A Return to the Back Alley

Just last week, the Food and Drug Administration cleared the way for abortion medications to be available via telemedicine.

The new rule is intended to allow girls and women to end a pregnancy up to the 56th day from the comfort and privacy of their own homes without having to see a doctor in person.

However, with this new rule, there is no way to ensure–as an in-person physical examination would–that the unborn child is younger than 57 days–or even that the pregnancy is not ectopic (that the child is not stuck in the fallopian tube rather than residing in the uterus–a condition that is potentially deadly for the mother).

Before last week, an estimated 40 percent of American abortions, according to the AP, occurred through the chemical method. Yet the requirement that patients seeking drug-induced abortions meet with a doctor before obtaining such medications ensured that deadly complications (like ectopic pregnancies) and attempts at dangerous abortions later in pregnancy (after 56 days) would be minimized.

Now, they can be maximized.

The rule change will be a boon to the abortion industry in several ways. For every surgical abortion, someone has to remove the child, through suction or manual dismemberment, or stab the child’s heart with a sonogram-guided injection and induce labor so the mother can deliver her dead child.

After a dismemberment abortion, someone must reconstruct the child to ensure that the abortion was complete–that there will be no parts left behind to fuel infection.

Mail order abortion meds prevent trauma to a worker having to deal with the actual killing or disposal of the bodies of dead children. Mailing pills to faceless women is much less traumatic than piercing a heart or reconstructing body parts. And the industry will need employees with much less training. How hard is it to mail pills? Not very.

Less complex. And less costly for those in the abortion business.

Now girls and women who are aborting at home will perceive that they can escape a problem–and no one else has to know. They’ll perceive this notion because the telemarketer/abortion advisor they spoke with via phone or internet told them so, that the process will be simple, “like a heavy period,” that it won’t be so bad.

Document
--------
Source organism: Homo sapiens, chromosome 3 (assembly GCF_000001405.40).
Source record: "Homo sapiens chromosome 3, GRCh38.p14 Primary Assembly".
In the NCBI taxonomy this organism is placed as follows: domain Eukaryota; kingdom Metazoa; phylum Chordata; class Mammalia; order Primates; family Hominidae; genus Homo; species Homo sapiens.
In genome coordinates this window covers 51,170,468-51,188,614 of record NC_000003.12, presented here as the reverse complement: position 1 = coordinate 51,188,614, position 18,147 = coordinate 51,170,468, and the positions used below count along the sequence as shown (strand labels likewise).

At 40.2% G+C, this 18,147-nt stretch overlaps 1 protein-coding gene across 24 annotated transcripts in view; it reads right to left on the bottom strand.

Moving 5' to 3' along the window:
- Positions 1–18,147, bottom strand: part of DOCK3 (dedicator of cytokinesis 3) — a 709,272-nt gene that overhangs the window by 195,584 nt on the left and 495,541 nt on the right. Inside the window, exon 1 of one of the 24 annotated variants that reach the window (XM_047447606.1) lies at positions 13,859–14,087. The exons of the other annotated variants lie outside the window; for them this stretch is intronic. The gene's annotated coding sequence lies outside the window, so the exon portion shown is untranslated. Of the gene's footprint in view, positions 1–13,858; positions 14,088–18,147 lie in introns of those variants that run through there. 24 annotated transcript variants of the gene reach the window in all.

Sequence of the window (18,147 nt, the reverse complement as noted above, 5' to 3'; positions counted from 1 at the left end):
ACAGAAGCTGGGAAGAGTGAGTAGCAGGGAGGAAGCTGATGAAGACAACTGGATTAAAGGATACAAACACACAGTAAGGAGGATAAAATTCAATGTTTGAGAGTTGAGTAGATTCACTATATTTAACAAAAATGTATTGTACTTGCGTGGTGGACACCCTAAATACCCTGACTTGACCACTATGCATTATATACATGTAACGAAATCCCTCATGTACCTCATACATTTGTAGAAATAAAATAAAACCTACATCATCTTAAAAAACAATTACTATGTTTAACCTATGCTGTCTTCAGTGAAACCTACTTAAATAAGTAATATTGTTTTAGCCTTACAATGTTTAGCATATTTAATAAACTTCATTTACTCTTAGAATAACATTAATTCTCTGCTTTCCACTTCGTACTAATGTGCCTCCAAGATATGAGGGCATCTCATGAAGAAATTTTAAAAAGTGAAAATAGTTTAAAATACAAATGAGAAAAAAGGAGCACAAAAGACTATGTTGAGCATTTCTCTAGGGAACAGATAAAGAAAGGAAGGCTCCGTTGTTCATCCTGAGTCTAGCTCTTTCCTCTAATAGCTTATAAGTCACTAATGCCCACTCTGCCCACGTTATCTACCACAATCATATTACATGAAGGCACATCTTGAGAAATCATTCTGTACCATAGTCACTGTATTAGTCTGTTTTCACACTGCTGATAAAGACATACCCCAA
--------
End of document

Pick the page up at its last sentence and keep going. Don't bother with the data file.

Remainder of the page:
One “pro-choice” woman says her experience was “unimaginable,” “indescribable,” “the worst pain I have ever felt. . . . With every cramp I felt my heart race and my blood pressure plummet.” . . . . She was “nauseated, dizzy and lightheaded.” She thought she was dying.

Abby Johnson’s chemical abortion experience was similar.

After reading these accounts and understanding that so many abortions happen this way now, we might conclude that these women’s experiences were outside the norm. Yet, the complication rate for chemical abortion is four times that of surgical abortion.

Four times.

And remember, the girl or woman at home will at some point expel a baby. She is likely to see that baby and understand what she perhaps did not fully grasp at the beginning of the process: a baby who was alive and growing within her is now dead.

Other countries are currently conducting studies regarding chemical abortions for second-trimester pregnancies. That means chemical abortion for a four to six month old unborn baby to be born dead at home.

Once achieved, a quest will begin for medication to abort even older unborn children.

“Death and destruction are never satisfied. ” Proverbs 27:20a.

Melanie Israel for the Heritage Foundation:

“And I would just caution people … especially if the abortion lobby has their way and abortion pills are available through telemedicine, getting it through mail order, available in retail pharmacies, or even over the counter. That’s what some abortion advocates want, just abortion pills over the counter, no prescription required, no questions asked. Imagine what that would mean in the hands of an abusive partner, a coercive partner, a trafficker.”

Ms. Israel reports that 19 states prohibit telemedicine abortions. But that the restrictions can be “wiped out at any moment” by an edict from the current administration.

In the historic discussion leading to legal abortion in America from conception to birth–the 1973 Roe v. Wade decision–abortion advocates pleaded that abortion be safe, that desperate girls and women gain protection from the butchers of “back alleys.”